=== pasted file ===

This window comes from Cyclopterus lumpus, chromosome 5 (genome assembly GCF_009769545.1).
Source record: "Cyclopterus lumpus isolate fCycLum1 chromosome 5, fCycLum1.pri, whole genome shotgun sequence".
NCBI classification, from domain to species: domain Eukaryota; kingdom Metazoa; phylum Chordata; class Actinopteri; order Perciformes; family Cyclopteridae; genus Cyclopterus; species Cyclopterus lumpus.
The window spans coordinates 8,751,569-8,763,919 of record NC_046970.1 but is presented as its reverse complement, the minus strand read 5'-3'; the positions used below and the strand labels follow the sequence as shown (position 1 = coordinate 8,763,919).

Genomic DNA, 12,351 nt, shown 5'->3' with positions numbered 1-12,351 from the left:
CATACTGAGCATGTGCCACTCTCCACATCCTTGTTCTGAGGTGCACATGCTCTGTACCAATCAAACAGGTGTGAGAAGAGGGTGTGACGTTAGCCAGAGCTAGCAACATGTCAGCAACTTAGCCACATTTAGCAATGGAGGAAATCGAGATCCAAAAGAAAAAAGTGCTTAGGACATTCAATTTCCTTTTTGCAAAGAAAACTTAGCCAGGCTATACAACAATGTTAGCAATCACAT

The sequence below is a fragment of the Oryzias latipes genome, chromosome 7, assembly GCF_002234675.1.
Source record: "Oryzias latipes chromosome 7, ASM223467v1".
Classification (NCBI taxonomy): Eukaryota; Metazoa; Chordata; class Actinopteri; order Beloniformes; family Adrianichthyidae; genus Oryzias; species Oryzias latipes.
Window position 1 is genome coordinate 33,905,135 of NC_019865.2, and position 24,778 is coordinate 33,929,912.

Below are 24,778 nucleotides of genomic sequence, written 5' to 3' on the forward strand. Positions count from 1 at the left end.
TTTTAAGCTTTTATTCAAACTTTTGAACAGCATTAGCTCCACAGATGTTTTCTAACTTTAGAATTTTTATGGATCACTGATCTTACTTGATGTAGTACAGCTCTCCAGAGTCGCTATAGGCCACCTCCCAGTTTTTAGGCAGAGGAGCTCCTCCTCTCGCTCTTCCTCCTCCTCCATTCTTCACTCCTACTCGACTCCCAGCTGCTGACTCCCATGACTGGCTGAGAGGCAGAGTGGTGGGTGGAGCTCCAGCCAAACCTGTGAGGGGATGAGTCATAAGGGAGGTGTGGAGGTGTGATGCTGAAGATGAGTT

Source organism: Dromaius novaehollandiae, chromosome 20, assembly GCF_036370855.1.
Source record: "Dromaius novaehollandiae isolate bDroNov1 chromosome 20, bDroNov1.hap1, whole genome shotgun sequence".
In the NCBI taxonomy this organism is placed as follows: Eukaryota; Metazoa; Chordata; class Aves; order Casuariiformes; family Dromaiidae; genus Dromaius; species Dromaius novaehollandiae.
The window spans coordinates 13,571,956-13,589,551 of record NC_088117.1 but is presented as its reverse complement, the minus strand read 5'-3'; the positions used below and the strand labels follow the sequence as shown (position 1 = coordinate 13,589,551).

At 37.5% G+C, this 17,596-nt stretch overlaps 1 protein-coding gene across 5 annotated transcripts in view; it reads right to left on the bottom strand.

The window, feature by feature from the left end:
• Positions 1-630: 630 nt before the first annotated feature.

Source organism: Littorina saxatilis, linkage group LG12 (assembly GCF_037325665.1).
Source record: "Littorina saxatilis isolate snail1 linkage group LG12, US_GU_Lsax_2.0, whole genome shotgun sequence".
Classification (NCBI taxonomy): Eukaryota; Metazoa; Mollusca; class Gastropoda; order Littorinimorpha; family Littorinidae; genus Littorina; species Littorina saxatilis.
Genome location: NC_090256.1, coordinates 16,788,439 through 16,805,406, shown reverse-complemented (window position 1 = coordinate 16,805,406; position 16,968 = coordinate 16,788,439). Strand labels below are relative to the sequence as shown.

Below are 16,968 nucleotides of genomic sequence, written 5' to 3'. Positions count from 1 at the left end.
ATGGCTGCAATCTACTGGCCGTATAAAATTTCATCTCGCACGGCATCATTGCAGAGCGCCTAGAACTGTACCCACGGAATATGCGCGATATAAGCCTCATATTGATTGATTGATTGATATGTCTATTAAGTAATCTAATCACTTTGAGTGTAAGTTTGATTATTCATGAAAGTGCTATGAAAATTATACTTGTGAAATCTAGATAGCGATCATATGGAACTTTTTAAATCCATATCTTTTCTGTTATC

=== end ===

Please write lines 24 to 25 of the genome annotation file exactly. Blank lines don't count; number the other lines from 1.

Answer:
Below are 16,968 nucleotides of genomic sequence, written 5' to 3'. Positions count from 1 at the left end.
ATGGCTGCAATCTACTGGCCGTATAAAATTTCATCTCGCACGGCATCATTGCAGAGCGCCTAGAACTGTACCCACGGAATATGCGCGATATAAGCCTCATATTGATTGATTGATTGATATGTCTATTAAGTAATCTAATCACTTTGAGTGTAAGTTTGATTATTCATGAAAGTGCTATGAAAATTATACTTGTGAAATCTAGATAGCGATCATATGGAACTTTTTAAATCCATATCTTTTCTGTTATC